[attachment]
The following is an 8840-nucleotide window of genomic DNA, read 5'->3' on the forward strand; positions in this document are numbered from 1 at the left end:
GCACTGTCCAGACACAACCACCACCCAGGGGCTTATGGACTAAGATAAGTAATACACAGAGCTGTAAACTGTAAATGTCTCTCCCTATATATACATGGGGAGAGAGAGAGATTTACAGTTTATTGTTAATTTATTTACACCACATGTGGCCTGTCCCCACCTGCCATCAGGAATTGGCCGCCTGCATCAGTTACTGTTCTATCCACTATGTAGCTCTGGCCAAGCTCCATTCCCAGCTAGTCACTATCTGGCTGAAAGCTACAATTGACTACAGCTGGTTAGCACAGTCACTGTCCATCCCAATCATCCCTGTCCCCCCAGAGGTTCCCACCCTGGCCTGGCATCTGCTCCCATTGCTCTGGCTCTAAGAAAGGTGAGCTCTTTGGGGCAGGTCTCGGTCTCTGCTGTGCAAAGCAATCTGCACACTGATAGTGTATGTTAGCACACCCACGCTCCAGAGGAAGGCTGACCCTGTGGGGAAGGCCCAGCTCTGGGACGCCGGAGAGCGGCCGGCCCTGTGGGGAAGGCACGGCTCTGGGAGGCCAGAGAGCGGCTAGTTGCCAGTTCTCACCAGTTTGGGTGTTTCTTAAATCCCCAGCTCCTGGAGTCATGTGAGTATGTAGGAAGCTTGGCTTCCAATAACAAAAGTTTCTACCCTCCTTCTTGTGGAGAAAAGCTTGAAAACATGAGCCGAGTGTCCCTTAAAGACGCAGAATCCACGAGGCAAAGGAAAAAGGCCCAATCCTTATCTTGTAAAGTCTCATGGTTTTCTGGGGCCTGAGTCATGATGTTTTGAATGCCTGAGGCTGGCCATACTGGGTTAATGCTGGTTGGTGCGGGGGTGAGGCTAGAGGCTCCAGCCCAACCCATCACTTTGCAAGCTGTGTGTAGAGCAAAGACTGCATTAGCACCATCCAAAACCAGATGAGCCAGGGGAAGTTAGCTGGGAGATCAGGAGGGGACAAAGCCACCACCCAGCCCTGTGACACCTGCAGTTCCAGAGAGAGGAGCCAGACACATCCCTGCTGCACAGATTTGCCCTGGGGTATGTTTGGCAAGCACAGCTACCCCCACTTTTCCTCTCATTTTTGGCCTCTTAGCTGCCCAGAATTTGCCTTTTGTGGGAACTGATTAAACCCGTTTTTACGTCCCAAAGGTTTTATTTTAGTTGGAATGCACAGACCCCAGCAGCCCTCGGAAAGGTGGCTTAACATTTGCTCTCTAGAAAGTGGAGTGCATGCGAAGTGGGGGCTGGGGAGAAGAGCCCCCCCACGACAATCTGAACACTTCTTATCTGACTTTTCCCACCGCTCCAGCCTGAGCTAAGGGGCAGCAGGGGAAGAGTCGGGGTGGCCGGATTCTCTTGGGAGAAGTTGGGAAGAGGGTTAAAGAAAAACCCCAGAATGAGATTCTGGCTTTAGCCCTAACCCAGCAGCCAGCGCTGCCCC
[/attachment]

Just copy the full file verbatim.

The following is an 8840-nucleotide window of genomic DNA, read 5'->3' on the forward strand; positions in this document are numbered from 1 at the left end:
GCACTGTCCAGACACAACCACCACCCAGGGGCTTATGGACTAAGATAAGTAATACACAGAGCTGTAAACTGTAAATGTCTCTCCCTATATATACATGGGGAGAGAGAGAGATTTACAGTTTATTGTTAATTTATTTACACCACATGTGGCCTGTCCCCACCTGCCATCAGGAATTGGCCGCCTGCATCAGTTACTGTTCTATCCACTATGTAGCTCTGGCCAAGCTCCATTCCCAGCTAGTCACTATCTGGCTGAAAGCTACAATTGACTACAGCTGGTTAGCACAGTCACTGTCCATCCCAATCATCCCTGTCCCCCCAGAGGTTCCCACCCTGGCCTGGCATCTGCTCCCATTGCTCTGGCTCTAAGAAAGGTGAGCTCTTTGGGGCAGGTCTCGGTCTCTGCTGTGCAAAGCAATCTGCACACTGATAGTGTATGTTAGCACACCCACGCTCCAGAGGAAGGCTGACCCTGTGGGGAAGGCCCAGCTCTGGGACGCCGGAGAGCGGCCGGCCCTGTGGGGAAGGCACGGCTCTGGGAGGCCAGAGAGCGGCTAGTTGCCAGTTCTCACCAGTTTGGGTGTTTCTTAAATCCCCAGCTCCTGGAGTCATGTGAGTATGTAGGAAGCTTGGCTTCCAATAACAAAAGTTTCTACCCTCCTTCTTGTGGAGAAAAGCTTGAAAACATGAGCCGAGTGTCCCTTAAAGACGCAGAATCCACGAGGCAAAGGAAAAAGGCCCAATCCTTATCTTGTAAAGTCTCATGGTTTTCTGGGGCCTGAGTCATGATGTTTTGAATGCCTGAGGCTGGCCATACTGGGTTAATGCTGGTTGGTGCGGGGGTGAGGCTAGAGGCTCCAGCCCAACCCATCACTTTGCAAGCTGTGTGTAGAGCAAAGACTGCATTAGCACCATCCAAAACCAGATGAGCCAGGGGAAGTTAGCTGGGAGATCAGGAGGGGACAAAGCCACCACCCAGCCCTGTGACACCTGCAGTTCCAGAGAGAGGAGCCAGACACATCCCTGCTGCACAGATTTGCCCTGGGGTATGTTTGGCAAGCACAGCTACCCCCACTTTTCCTCTCATTTTTGGCCTCTTAGCTGCCCAGAATTTGCCTTTTGTGGGAACTGATTAAACCCGTTTTTACGTCCCAAAGGTTTTATTTTAGTTGGAATGCACAGACCCCAGCAGCCCTCGGAAAGGTGGCTTAACATTTGCTCTCTAGAAAGTGGAGTGCATGCGAAGTGGGGGCTGGGGAGAAGAGCCCCCCCACGACAATCTGAACACTTCTTATCTGACTTTTCCCACCGCTCCAGCCTGAGCTAAGGGGCAGCAGGGGAAGAGTCGGGGTGGCCGGATTCTCTTGGGAGAAGTTGGGAAGAGGGTTAAAGAAAAACCCCAGAATGAGATTCTGGCTTTAGCCCTAACCCAGCAGCCAGCGCTGCCCC